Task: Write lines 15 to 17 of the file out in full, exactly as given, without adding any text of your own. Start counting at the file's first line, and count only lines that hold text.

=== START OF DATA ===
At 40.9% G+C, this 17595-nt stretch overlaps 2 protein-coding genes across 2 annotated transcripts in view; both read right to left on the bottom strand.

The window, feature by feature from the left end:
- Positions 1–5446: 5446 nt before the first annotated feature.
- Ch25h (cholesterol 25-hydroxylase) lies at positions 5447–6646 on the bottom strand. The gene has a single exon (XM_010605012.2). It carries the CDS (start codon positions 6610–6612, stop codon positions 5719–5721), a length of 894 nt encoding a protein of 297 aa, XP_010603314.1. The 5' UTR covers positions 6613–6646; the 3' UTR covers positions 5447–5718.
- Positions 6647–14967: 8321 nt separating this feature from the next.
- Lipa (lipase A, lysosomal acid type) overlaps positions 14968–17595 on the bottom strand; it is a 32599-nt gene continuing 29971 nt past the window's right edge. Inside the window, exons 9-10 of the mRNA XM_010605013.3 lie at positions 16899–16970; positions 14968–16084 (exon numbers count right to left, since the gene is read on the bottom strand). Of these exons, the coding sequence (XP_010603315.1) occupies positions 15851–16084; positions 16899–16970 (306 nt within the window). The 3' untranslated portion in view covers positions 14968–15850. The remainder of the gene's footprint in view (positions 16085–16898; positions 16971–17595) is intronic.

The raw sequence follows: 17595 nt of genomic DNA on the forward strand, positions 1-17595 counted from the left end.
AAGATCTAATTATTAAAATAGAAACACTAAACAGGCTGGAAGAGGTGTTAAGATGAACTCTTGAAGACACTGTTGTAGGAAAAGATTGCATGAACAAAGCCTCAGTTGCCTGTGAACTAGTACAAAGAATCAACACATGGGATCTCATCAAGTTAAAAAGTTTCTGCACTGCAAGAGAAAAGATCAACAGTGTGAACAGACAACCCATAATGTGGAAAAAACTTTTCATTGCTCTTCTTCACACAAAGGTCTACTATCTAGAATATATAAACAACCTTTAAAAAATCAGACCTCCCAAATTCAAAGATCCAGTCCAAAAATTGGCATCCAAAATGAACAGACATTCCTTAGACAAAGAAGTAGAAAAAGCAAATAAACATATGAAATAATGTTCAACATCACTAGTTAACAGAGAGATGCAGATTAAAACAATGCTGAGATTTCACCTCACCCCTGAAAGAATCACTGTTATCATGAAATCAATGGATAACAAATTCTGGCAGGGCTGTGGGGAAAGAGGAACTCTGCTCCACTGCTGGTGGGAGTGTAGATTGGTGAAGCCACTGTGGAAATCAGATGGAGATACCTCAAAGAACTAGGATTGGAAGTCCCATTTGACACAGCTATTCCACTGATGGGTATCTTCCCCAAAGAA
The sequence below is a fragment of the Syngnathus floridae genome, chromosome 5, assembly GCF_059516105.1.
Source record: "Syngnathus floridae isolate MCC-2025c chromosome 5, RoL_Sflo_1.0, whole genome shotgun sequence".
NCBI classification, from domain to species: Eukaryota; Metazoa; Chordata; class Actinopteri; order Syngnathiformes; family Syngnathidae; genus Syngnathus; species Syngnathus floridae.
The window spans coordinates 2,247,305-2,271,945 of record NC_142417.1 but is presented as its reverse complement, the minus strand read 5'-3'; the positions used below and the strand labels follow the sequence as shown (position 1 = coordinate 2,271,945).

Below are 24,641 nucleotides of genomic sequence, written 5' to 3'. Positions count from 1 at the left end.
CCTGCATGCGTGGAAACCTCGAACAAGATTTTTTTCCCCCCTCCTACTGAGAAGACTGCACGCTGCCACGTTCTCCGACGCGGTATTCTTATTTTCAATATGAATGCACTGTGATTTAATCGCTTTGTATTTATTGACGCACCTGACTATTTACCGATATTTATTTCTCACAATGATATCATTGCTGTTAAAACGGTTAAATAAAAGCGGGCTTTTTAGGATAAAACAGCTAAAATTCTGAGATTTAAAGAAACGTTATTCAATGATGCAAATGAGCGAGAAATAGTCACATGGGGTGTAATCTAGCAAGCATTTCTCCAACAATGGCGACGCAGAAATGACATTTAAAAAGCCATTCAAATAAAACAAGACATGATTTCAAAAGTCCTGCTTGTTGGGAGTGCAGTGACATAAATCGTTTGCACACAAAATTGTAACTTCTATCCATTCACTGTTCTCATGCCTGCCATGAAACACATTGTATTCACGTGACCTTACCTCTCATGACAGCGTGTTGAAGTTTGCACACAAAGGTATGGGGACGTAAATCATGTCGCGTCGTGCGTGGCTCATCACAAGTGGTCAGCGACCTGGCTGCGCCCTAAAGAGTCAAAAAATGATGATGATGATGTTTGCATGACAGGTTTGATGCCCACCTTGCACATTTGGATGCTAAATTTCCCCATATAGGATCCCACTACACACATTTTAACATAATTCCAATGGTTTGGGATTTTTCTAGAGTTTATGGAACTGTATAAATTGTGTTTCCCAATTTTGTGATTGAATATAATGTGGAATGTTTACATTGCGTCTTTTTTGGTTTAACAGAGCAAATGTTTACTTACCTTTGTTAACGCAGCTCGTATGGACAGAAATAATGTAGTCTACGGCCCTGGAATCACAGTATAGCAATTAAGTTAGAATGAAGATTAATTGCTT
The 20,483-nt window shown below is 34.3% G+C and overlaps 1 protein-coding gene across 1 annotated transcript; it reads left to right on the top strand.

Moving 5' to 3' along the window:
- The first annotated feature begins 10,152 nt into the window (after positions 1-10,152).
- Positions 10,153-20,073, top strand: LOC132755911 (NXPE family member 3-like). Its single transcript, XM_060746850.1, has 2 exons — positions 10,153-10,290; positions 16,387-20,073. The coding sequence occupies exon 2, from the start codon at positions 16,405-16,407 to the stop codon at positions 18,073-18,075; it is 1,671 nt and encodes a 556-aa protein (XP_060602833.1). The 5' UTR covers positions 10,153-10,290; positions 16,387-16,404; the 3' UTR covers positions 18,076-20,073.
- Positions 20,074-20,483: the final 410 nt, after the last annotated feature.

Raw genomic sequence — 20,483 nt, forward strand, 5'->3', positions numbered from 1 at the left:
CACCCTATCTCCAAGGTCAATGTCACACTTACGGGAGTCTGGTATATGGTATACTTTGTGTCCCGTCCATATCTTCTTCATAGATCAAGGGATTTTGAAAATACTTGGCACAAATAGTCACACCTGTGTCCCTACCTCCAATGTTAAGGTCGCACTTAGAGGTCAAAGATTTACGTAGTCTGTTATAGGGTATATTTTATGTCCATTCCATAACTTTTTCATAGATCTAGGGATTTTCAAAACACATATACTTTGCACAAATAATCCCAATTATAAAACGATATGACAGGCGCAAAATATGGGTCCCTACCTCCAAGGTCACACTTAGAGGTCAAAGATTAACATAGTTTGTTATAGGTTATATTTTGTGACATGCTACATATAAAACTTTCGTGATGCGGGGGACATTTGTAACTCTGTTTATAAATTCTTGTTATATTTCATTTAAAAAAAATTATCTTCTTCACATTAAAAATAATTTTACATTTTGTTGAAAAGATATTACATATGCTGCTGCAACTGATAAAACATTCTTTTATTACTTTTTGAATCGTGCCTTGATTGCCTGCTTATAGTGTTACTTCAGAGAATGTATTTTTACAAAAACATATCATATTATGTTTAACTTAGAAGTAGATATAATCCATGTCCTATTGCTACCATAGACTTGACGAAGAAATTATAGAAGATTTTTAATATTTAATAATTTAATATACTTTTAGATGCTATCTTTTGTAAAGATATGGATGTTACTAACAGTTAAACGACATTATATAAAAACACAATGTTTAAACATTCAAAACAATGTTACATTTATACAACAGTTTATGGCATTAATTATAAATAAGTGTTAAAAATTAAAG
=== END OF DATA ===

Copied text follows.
The 20,483-nt window shown below is 34.3% G+C and overlaps 1 protein-coding gene across 1 annotated transcript; it reads left to right on the top strand.

Moving 5' to 3' along the window:
- The first annotated feature begins 10,152 nt into the window (after positions 1-10,152).